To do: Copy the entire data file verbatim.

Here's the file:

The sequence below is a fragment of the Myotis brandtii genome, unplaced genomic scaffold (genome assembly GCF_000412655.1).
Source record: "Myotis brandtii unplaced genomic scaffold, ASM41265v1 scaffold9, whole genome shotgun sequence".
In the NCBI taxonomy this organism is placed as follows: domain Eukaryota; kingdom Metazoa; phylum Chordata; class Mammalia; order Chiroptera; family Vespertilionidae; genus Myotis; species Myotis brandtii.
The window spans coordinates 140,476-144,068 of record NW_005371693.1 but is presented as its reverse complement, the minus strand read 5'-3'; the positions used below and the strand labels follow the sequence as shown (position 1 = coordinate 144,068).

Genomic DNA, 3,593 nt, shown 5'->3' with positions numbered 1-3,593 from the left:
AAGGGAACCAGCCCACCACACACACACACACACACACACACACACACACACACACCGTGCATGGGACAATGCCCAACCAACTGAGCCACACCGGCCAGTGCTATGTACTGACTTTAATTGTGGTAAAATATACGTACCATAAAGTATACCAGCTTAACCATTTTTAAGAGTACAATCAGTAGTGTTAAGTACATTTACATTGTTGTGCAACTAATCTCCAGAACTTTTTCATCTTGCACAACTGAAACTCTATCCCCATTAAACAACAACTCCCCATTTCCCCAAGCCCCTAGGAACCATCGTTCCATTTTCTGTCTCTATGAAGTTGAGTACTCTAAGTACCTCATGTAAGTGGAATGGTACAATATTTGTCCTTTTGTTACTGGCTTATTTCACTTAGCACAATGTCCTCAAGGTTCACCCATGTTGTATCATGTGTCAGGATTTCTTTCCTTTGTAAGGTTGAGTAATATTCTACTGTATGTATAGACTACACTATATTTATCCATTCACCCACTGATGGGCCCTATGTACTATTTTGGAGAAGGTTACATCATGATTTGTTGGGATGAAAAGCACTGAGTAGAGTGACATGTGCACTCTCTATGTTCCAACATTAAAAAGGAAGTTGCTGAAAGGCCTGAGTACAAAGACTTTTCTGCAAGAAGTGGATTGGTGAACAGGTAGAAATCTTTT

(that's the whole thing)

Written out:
The sequence below is a fragment of the Myotis brandtii genome, unplaced genomic scaffold (genome assembly GCF_000412655.1).
Source record: "Myotis brandtii unplaced genomic scaffold, ASM41265v1 scaffold9, whole genome shotgun sequence".
In the NCBI taxonomy this organism is placed as follows: domain Eukaryota; kingdom Metazoa; phylum Chordata; class Mammalia; order Chiroptera; family Vespertilionidae; genus Myotis; species Myotis brandtii.
The window spans coordinates 140,476-144,068 of record NW_005371693.1 but is presented as its reverse complement, the minus strand read 5'-3'; the positions used below and the strand labels follow the sequence as shown (position 1 = coordinate 144,068).

Genomic DNA, 3,593 nt, shown 5'->3' with positions numbered 1-3,593 from the left:
AAGGGAACCAGCCCACCACACACACACACACACACACACACACACACACACACACCGTGCATGGGACAATGCCCAACCAACTGAGCCACACCGGCCAGTGCTATGTACTGACTTTAATTGTGGTAAAATATACGTACCATAAAGTATACCAGCTTAACCATTTTTAAGAGTACAATCAGTAGTGTTAAGTACATTTACATTGTTGTGCAACTAATCTCCAGAACTTTTTCATCTTGCACAACTGAAACTCTATCCCCATTAAACAACAACTCCCCATTTCCCCAAGCCCCTAGGAACCATCGTTCCATTTTCTGTCTCTATGAAGTTGAGTACTCTAAGTACCTCATGTAAGTGGAATGGTACAATATTTGTCCTTTTGTTACTGGCTTATTTCACTTAGCACAATGTCCTCAAGGTTCACCCATGTTGTATCATGTGTCAGGATTTCTTTCCTTTGTAAGGTTGAGTAATATTCTACTGTATGTATAGACTACACTATATTTATCCATTCACCCACTGATGGGCCCTATGTACTATTTTGGAGAAGGTTACATCATGATTTGTTGGGATGAAAAGCACTGAGTAGAGTGACATGTGCACTCTCTATGTTCCAACATTAAAAAGGAAGTTGCTGAAAGGCCTGAGTACAAAGACTTTTCTGCAAGAAGTGGATTGGTGAACAGGTAGAAATCTTTT